Consumer confidence saw a modest improvement this month, ending four straight months of decline, as the COVID-19 outbreak stabilized at home, but continued to spike abroad, a survey by National Central University (NCU) showed yesterday.
The consumer confidence index came in at 68.77, an increase of 3.9 points from last month, with all six constituent gauges posting increases, the survey found after interviewing 2,855 adults by telephone from June 18 to 20.
“Confidence remains weak, despite the improvement, as the global economy remains dogged by the COVID-19 pandemic,” said Dachrahn Wu (吳大任), director of the university’s Research Center for Taiwan Economic Development, which conducts the survey.
Sentiment values of more than 100 suggest optimism and scores lower than the threshold indicate pessimism.
The sub-index on stock investment increased 4.7 points to 41.6, indicating that most people believe it is not wise to join the market in light of tumultuous volatility even though the TAIEX rallied above the 11,000-point mark, NCU economics professor Yau Ruey (姚睿) said.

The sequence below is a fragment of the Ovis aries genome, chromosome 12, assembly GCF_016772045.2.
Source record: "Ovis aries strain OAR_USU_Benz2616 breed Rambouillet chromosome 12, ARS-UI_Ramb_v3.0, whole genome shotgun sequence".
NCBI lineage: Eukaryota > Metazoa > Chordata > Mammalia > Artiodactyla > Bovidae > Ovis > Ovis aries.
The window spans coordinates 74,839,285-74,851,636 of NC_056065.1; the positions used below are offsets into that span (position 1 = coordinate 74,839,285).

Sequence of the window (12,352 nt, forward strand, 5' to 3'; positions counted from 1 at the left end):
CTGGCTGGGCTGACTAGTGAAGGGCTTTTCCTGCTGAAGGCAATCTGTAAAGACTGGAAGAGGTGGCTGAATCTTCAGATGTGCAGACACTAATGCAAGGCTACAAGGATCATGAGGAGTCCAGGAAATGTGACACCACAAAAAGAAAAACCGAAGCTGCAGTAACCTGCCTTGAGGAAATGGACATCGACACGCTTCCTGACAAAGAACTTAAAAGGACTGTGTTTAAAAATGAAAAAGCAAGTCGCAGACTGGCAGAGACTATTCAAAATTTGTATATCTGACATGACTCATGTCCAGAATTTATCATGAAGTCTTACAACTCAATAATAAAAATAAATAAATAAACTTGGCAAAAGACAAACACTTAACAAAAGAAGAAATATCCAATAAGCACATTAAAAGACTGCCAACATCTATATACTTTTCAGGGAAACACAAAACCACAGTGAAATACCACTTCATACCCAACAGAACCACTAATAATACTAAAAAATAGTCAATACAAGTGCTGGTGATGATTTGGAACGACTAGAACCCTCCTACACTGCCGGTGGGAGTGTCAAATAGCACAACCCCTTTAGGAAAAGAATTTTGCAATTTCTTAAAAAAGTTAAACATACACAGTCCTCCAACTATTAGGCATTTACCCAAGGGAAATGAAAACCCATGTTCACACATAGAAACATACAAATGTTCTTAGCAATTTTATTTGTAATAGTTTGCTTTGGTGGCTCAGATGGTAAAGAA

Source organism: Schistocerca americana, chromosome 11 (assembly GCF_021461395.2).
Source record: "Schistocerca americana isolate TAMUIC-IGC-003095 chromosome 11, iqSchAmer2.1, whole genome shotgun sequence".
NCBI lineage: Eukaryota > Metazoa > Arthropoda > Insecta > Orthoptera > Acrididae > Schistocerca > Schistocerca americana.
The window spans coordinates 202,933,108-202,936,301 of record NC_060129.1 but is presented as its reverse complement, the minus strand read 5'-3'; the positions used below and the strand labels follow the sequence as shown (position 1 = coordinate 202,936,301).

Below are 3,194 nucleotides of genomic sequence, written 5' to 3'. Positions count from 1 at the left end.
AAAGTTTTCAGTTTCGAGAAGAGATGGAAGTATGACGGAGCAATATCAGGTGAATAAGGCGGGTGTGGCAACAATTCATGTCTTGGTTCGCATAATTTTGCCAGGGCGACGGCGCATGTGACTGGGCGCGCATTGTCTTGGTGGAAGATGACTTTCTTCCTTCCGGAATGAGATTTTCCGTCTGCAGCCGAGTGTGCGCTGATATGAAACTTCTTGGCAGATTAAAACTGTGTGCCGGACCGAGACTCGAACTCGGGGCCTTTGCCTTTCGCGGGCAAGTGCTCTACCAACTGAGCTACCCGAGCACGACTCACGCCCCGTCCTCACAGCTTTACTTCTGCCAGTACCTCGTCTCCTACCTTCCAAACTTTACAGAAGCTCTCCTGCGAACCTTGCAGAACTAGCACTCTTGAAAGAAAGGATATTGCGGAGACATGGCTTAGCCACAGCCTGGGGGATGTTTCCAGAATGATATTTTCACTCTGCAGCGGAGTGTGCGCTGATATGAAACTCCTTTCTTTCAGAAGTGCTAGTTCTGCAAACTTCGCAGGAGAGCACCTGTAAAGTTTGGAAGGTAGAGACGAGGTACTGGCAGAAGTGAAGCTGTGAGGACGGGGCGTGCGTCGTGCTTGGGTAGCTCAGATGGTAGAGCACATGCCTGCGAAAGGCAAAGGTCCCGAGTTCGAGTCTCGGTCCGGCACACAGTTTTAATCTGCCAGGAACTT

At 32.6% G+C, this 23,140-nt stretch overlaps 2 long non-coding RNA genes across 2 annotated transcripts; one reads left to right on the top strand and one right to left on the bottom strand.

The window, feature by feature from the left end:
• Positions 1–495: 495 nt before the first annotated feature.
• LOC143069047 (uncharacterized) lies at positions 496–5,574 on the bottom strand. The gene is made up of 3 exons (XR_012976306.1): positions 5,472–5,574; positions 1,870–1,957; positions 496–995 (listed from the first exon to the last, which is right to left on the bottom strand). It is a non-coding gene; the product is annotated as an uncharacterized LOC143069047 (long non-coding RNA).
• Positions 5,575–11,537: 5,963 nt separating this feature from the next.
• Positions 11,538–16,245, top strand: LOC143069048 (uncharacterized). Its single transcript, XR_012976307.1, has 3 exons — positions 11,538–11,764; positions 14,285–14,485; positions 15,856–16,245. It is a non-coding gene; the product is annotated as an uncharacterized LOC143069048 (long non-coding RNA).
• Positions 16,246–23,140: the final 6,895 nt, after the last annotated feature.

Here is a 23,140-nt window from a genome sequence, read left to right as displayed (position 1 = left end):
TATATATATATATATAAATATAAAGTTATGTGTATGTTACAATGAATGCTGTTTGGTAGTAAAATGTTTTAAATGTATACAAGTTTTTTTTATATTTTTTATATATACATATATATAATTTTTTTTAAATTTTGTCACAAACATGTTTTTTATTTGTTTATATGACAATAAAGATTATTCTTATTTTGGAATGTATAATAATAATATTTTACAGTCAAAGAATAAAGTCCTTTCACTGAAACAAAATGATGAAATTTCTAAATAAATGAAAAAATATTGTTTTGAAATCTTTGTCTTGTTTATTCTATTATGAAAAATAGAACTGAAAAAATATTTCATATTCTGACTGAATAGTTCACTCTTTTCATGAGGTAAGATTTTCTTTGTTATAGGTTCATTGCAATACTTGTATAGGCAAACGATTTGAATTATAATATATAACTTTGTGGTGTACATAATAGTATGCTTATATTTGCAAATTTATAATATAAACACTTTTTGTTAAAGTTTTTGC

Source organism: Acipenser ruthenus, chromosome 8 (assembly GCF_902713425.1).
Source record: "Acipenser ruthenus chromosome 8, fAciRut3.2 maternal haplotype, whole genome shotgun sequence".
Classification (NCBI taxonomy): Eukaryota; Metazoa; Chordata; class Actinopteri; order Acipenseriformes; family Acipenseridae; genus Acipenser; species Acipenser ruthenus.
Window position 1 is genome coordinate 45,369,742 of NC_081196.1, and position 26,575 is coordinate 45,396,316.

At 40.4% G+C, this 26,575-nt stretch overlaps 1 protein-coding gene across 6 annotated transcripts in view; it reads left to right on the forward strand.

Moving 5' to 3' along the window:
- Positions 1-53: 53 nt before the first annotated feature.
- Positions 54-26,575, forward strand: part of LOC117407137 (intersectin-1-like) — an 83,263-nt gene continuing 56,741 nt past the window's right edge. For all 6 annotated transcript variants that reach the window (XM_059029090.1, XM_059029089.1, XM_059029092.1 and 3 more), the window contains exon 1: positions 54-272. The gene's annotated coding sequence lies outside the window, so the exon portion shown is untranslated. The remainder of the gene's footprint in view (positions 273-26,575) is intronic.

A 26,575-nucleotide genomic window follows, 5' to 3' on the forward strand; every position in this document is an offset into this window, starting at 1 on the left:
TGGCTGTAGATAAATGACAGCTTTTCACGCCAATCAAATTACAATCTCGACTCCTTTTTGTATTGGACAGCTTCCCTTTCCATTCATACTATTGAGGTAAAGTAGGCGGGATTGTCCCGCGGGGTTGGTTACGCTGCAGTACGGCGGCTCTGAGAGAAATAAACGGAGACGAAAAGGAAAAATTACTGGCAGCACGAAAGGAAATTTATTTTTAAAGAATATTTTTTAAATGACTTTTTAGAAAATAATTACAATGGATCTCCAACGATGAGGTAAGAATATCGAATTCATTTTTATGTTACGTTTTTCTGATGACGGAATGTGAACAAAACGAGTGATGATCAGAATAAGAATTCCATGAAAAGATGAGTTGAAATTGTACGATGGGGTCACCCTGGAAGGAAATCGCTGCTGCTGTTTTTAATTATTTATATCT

The job market outlook measure gained 4.05 points to 75.55 after restaurants, hotels and retailers reported better sales, starting last month, Wu said.
Last month likely represents the trough of the slowdown in Taiwan as locals packed popular tourist attractions during the Dragon Boat Festival, Wu said.
People might spend more next month and through the rest of the year as the government is to distribute stimulus vouchers from July 15 to help shore up domestic demand, which could ease pressure on tourism businesses to furlough employees, Wu said.
The sub-index on household income rose 3.7 points to 81.75, while the reading on durable goods purchases climbed 3.45 points to 91.9, the survey said.
The economic outlook measure gained 3.85 points to 82.9, as government officials have said that the economy would start to come out of the woods from next quarter.
Wu said that exports, which account for 70 percent of overall GDP, might continue to disappoint if the US and Europe fail to control the virus outbreak, thus limiting demand for technology products in the coming holiday season.
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